Brock: Are you working on the next book in the series?
Amy: Actually, I recently completed the first round of edits The Courtship Basket, which is book #2, and I’m feverishly writing the first draft of book #3, which doesn’t have a title yet.
Brock: Can you give us a hint at the next book in the series?
Amy: I can tell you that The Courtship Basket is about Rachel, the middle sister, and she takes a job working as a teacher in an Amish school.
Brock: Do you plot or outline the entire series before you begin writing, or do your books take on lives of their own? Or is there a combination?
Amy: I plotted this series out before I started The Forgotten Recipe because there is a mystery that will be revealed in book #4. I drop hints in books 1-3, but mystery won’t be explained until book #4.
Brock: If your book changed as you wrote it, how is it different than how you originally planned?
Amy: My original idea was that Jason was an EMT who responded to Seth’s accident. Instead, my agent and I decided Jason should be Seth’s coworker and best friend which added to the emotional depth of the story.
Brock: How much leeway do you give yourself with facts in a Historical genre?
Amy: I am always true to the Amish culture, but I do take some fictional license with my characters. For example, Carolyn Glick in A Mother’s Secret was an unwed teenage mother. This may be a rare occurrence in the Amish community, but according to my Amish friend, it does happen. The Amish have the same problems and issues that the rest of us have.
Brock: Where do you like to write?
Amy: I have a laptop, and I usually write in the family room in my house or in the recliner in my bedroom.
Brock: Are you a full-time or part-time author/writer?
Amy: I work full-time for the City of Charlotte, and since I write four books per year, I also write full-time. I work four 10-hour days for the City in order to have Fridays off for writing, running errands, and volunteering at my boys’ school. I’m also blessed to have my mother living with my family. She’s a tremendous help with the household chores. Thanks to her help, I’m able to spend any free time at home writing. My schedule is hectic but I make it work. My family is very supportive and thankful for my book contracts.
Brock: How long does it usually take you to write a single book?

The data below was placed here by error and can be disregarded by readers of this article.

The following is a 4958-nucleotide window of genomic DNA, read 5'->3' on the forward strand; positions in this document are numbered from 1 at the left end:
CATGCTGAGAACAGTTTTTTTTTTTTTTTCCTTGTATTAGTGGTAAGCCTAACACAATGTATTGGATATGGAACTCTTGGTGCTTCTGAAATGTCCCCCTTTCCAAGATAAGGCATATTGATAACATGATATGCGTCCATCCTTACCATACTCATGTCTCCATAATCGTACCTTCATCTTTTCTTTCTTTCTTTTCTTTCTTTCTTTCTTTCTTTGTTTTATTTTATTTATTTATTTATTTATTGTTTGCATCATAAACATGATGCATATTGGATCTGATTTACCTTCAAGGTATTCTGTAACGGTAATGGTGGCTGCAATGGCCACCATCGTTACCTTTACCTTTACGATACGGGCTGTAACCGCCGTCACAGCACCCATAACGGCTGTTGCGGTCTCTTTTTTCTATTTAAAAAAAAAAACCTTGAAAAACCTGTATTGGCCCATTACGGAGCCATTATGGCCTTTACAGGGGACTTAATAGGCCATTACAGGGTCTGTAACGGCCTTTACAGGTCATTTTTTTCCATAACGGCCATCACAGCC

Amy: After the book is plotted out and outlined, it takes me approximately four weeks to write the first draft. Sometimes it takes longer because I have to stop working on the draft in order to complete edits for another book. I always have more than one project going at a time since I’m working on both full-length novels and novellas. Currently, I have contracts to write two full-length novels and two novellas per year.
Brock: What do you hope readers take away from the series?
Amy: The theme for my books is always hope and faith. I pray my books will give my readers a sense of peace and help them find hope and renewed faith in God.
Brock: Expound on the spiritual themes in the series?
Amy: My Amish Heirloom series books will all contain the themes of hope, faith, love, and forgiveness. My characters experience grief, loss, and heartache, along with renewed faith and love.
Brock: What is your "how I got published" story?
Amy: I always wrote as a hobby when I was a child. I started carrying around notebooks in elementary and only shared my stories with a few friends. I accidentally found a local writers’ group after college. I joined the writers’ group in 2001 and signed with my first agent in 2005. I received my contract for my first Kauffman Amish Bakery book, A Gift of Grace, in December 2007, and that book debuted in stores in April 2009.
Brock: When did you realize you wanted to become a writer?
Amy: Although I wrote for a hobby, I didn’t realize I wanted to become an author until I found the writers’ group in 2001. It never occurred to me that my stories could possibly become actual books until I met other writers and learned how to polish my books.
Brock: What are some of the strongest influences on your writing?
Amy: I read a variety of books—from Christian fiction to contemporary young adult. I enjoy a good story with romantic elements, no matter what the genre is.
Brock: What was your favorite book as a teen or child?
Amy: My favorite book was The Outsiders by S.E. Hinton. I read it fourteen times (yes, I kept track on the inside cover!) and I knew the movie by heart.
Brock: What is the one author, living or dead, who you would co-write a book with and why?
Amy: I would love to co-write a young adult book with S.E. Hinton. Her books were a pivotal part of my adolescence. I would be honored to work with her.
Brock: Describe your feelings when you opened the box and saw the first published copies of your very first book.
Amy: I danced and yelled! I ran my hands over the cover and then smelled and hugged the book. It was my dream come true. There was no feeling like it! I still hug and smell my books when a new book arrives. It doesn’t get old. I’m so thankful that my publisher still gives me the opportunity to share my stories.
Brock: What are your hopes for your future as an author?
Amy: I hope that I can continue to write books that touch readers’ hearts. I’m thankful when a reader contacts me and tells me that my story touched them. I’m thankful that God is using me to share his love.
Brock: In what ways does your faith impact how you approach writing?
Amy: I believe my faith comes through in my writing. I’m grateful when a reader contacts me to say that my book helped him/her renew his/her faith in God. I believe God is using my voice to share his word, and I’m thankful I have the opportunity to do that. The books have been a blessing in my life, especially with the readers and other authors I’ve met through my writing.